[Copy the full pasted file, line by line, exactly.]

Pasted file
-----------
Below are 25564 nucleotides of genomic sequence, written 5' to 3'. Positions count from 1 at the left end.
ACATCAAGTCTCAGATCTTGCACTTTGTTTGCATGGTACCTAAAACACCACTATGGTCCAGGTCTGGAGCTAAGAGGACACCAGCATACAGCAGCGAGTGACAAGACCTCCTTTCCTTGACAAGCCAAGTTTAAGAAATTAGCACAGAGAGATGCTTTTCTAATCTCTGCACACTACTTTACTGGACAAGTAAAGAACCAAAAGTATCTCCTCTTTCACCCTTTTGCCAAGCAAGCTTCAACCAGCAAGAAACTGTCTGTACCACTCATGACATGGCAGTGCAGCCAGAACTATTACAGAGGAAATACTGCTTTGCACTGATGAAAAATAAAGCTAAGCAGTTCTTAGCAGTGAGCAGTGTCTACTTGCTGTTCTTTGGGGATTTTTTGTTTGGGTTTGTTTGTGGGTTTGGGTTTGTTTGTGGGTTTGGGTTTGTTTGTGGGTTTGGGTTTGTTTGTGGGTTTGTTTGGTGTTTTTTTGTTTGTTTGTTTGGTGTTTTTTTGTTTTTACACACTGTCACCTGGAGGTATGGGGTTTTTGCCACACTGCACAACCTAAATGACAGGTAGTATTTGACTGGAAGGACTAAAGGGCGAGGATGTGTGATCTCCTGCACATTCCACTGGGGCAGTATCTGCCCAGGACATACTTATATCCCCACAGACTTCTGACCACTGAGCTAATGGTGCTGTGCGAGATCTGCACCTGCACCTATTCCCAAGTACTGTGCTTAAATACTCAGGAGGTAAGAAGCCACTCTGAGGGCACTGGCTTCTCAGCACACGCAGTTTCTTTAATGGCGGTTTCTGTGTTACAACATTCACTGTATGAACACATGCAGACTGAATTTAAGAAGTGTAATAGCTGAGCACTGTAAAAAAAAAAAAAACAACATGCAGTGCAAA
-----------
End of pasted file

Below are 25564 nucleotides of genomic sequence, written 5' to 3'. Positions count from 1 at the left end.
ACATCAAGTCTCAGATCTTGCACTTTGTTTGCATGGTACCTAAAACACCACTATGGTCCAGGTCTGGAGCTAAGAGGACACCAGCATACAGCAGCGAGTGACAAGACCTCCTTTCCTTGACAAGCCAAGTTTAAGAAATTAGCACAGAGAGATGCTTTTCTAATCTCTGCACACTACTTTACTGGACAAGTAAAGAACCAAAAGTATCTCCTCTTTCACCCTTTTGCCAAGCAAGCTTCAACCAGCAAGAAACTGTCTGTACCACTCATGACATGGCAGTGCAGCCAGAACTATTACAGAGGAAATACTGCTTTGCACTGATGAAAAATAAAGCTAAGCAGTTCTTAGCAGTGAGCAGTGTCTACTTGCTGTTCTTTGGGGATTTTTTGTTTGGGTTTGTTTGTGGGTTTGGGTTTGTTTGTGGGTTTGGGTTTGTTTGTGGGTTTGGGTTTGTTTGTGGGTTTGTTTGGTGTTTTTTTGTTTGTTTGTTTGGTGTTTTTTTGTTTTTACACACTGTCACCTGGAGGTATGGGGTTTTTGCCACACTGCACAACCTAAATGACAGGTAGTATTTGACTGGAAGGACTAAAGGGCGAGGATGTGTGATCTCCTGCACATTCCACTGGGGCAGTATCTGCCCAGGACATACTTATATCCCCACAGACTTCTGACCACTGAGCTAATGGTGCTGTGCGAGATCTGCACCTGCACCTATTCCCAAGTACTGTGCTTAAATACTCAGGAGGTAAGAAGCCACTCTGAGGGCACTGGCTTCTCAGCACACGCAGTTTCTTTAATGGCGGTTTCTGTGTTACAACATTCACTGTATGAACACATGCAGACTGAATTTAAGAAGTGTAATAGCTGAGCACTGTAAAAAAAAAAAAAACAACATGCAGTGCAAA